By Hadassah Umbarger, Staff Writer
We’ve all had to have awkward or frustrating conversations with friends and family, whether it’s about politics or another issue.
Last week, Dr. Audrey Hane, professor of communication, spoke to students in the Honors Program on one of her areas of expertise: “The Right Way to Have a Difficult Conversation.”
Hane said that she and Kelly McFall, who is a history professor and also the head of the Honors Program, said the topic was timely considering the immediacy of the election.
“[McFall] was thinking of the election and hoping students are prepared to have productive conversations around whatever the results of the election are,” Hane said. “And for me, I always like giving people strategies that can create healthier relationships. And so I love the idea of talking about how to have more productive conversations around difficult issues.”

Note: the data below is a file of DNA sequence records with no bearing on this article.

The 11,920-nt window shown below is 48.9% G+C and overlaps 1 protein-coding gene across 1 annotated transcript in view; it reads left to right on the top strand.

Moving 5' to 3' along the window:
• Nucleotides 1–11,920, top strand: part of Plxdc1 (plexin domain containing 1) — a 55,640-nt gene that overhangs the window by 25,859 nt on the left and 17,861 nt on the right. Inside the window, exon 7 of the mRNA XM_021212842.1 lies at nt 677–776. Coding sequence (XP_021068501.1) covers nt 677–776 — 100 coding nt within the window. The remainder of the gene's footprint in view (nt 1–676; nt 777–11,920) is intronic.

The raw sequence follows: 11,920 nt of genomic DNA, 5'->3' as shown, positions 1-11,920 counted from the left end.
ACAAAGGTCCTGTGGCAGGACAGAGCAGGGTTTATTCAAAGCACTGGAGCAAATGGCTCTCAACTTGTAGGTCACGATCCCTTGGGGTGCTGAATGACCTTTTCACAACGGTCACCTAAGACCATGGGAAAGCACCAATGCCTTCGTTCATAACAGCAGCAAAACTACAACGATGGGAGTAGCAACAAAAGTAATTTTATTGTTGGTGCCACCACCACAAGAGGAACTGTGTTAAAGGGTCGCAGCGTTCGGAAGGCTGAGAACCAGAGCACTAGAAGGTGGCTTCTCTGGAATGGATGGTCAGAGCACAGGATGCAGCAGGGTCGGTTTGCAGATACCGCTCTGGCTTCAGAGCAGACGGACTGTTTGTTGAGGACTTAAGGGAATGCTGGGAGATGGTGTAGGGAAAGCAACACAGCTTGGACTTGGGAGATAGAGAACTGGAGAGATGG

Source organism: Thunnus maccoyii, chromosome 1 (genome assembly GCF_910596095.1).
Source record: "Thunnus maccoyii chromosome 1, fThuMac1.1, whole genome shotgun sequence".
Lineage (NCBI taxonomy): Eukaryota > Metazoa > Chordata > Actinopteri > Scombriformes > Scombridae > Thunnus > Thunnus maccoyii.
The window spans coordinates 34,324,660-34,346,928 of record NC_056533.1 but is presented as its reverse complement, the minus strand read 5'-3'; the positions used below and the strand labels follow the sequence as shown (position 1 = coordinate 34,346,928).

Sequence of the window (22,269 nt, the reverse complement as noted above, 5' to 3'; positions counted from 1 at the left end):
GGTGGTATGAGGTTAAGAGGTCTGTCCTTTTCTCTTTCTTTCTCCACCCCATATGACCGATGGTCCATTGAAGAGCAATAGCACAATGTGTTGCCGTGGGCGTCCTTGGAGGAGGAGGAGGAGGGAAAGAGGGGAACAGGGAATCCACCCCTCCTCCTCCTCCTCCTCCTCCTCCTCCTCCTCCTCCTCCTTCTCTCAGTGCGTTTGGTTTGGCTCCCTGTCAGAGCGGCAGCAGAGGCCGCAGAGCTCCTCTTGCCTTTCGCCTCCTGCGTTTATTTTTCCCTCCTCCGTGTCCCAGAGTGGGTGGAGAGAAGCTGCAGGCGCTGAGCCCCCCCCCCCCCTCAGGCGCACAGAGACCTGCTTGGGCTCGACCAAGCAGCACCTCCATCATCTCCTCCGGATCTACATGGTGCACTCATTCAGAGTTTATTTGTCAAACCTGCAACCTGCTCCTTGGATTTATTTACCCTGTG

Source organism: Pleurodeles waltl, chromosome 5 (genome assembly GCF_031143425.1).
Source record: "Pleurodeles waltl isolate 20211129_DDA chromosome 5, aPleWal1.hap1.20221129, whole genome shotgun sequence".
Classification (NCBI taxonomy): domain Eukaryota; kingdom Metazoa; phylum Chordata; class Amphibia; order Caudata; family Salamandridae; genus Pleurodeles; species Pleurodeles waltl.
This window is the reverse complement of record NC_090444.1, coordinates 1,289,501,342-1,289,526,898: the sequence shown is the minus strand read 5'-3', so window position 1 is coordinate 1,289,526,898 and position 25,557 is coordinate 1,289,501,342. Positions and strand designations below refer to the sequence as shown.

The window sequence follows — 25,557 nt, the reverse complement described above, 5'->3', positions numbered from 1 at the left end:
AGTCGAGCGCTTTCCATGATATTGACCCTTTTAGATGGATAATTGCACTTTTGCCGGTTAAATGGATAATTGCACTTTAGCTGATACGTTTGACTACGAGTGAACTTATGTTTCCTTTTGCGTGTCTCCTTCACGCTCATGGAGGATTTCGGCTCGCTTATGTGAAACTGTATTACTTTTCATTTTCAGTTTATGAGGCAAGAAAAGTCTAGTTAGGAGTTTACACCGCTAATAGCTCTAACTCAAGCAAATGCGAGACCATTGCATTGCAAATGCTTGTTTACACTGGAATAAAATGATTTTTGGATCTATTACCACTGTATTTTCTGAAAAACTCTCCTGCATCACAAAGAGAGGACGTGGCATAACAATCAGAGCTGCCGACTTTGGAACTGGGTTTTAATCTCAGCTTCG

Hane offered many strategies for having meaningful conversations during the talk, which happened on Oct. 28. Among them:
1) Adopting an attitude of curiosity
2) Focusing on listening to understand rather than listening to respond
3) Avoiding snap judgements
4) Managing yourself
5) Showing respect
6) Preserving the relationship
7) Ending well
Hane said that people should let go of the idea that everyone they love is going to be like them in every way.
“Sometimes we have to focus on what we love about them and what we have in common,” Hane said. “[We need to] let go of the idea that we’re going to think about issues in the same way. And with that comes the ultimate goal behind all of this, which is to preserve the relationship.”
Hane also said that these strategies are in no way limited to discussions about politics.
“I think they’re applicable in many different areas, particularly where we have different values,” Hane said.
And everyone has different values. Hane said that in the middle of the talk when she invited students to comment, she was struck by one student’s reference to her home and family experiences and how those shaped her opinions.
“So many times the way we think about things is grounded in our experiences,” Hane said. “And so I think that that’s really a key element of this, is trying to understand the other person’s context.”
PHOTO: Hadassah Umbarger, Staff Writer